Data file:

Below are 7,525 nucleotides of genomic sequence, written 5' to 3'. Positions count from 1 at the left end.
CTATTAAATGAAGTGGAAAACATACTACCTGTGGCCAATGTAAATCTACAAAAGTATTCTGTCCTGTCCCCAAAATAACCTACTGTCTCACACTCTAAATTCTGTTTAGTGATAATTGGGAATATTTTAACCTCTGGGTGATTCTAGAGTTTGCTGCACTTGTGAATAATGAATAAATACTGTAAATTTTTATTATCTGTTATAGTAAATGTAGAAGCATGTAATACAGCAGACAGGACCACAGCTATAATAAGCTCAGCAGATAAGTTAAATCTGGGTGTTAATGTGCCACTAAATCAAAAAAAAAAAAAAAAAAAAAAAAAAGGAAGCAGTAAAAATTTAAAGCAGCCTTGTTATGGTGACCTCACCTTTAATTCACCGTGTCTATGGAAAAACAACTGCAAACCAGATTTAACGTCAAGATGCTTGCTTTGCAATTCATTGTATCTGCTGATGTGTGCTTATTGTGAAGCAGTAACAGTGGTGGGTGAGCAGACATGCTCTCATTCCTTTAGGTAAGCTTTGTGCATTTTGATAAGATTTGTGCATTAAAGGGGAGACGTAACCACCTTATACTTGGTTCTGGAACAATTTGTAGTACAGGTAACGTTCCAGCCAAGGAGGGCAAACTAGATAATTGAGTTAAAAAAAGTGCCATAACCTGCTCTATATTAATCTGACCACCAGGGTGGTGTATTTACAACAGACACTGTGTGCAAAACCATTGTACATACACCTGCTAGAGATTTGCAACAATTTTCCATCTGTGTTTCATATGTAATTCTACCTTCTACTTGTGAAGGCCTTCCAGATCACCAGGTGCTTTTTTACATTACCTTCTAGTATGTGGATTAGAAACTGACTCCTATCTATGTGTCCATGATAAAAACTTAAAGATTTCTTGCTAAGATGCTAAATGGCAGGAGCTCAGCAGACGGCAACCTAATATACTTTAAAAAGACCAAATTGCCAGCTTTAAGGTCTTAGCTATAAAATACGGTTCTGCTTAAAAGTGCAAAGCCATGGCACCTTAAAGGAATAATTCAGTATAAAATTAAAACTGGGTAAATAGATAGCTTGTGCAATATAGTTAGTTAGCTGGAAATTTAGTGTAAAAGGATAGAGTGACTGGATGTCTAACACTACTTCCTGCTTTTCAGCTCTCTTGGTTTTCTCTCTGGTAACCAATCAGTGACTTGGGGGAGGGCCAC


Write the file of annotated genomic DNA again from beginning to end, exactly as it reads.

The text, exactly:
Below are 7,525 nucleotides of genomic sequence, written 5' to 3'. Positions count from 1 at the left end.
CTATTAAATGAAGTGGAAAACATACTACCTGTGGCCAATGTAAATCTACAAAAGTATTCTGTCCTGTCCCCAAAATAACCTACTGTCTCACACTCTAAATTCTGTTTAGTGATAATTGGGAATATTTTAACCTCTGGGTGATTCTAGAGTTTGCTGCACTTGTGAATAATGAATAAATACTGTAAATTTTTATTATCTGTTATAGTAAATGTAGAAGCATGTAATACAGCAGACAGGACCACAGCTATAATAAGCTCAGCAGATAAGTTAAATCTGGGTGTTAATGTGCCACTAAATCAAAAAAAAAAAAAAAAAAAAAAAAAAGGAAGCAGTAAAAATTTAAAGCAGCCTTGTTATGGTGACCTCACCTTTAATTCACCGTGTCTATGGAAAAACAACTGCAAACCAGATTTAACGTCAAGATGCTTGCTTTGCAATTCATTGTATCTGCTGATGTGTGCTTATTGTGAAGCAGTAACAGTGGTGGGTGAGCAGACATGCTCTCATTCCTTTAGGTAAGCTTTGTGCATTTTGATAAGATTTGTGCATTAAAGGGGAGACGTAACCACCTTATACTTGGTTCTGGAACAATTTGTAGTACAGGTAACGTTCCAGCCAAGGAGGGCAAACTAGATAATTGAGTTAAAAAAAGTGCCATAACCTGCTCTATATTAATCTGACCACCAGGGTGGTGTATTTACAACAGACACTGTGTGCAAAACCATTGTACATACACCTGCTAGAGATTTGCAACAATTTTCCATCTGTGTTTCATATGTAATTCTACCTTCTACTTGTGAAGGCCTTCCAGATCACCAGGTGCTTTTTTACATTACCTTCTAGTATGTGGATTAGAAACTGACTCCTATCTATGTGTCCATGATAAAAACTTAAAGATTTCTTGCTAAGATGCTAAATGGCAGGAGCTCAGCAGACGGCAACCTAATATACTTTAAAAAGACCAAATTGCCAGCTTTAAGGTCTTAGCTATAAAATACGGTTCTGCTTAAAAGTGCAAAGCCATGGCACCTTAAAGGAATAATTCAGTATAAAATTAAAACTGGGTAAATAGATAGCTTGTGCAATATAGTTAGTTAGCTGGAAATTTAGTGTAAAAGGATAGAGTGACTGGATGTCTAACACTACTTCCTGCTTTTCAGCTCTCTTGGTTTTCTCTCTGGTAACCAATCAGTGACTTGGGGGAGGGCCAC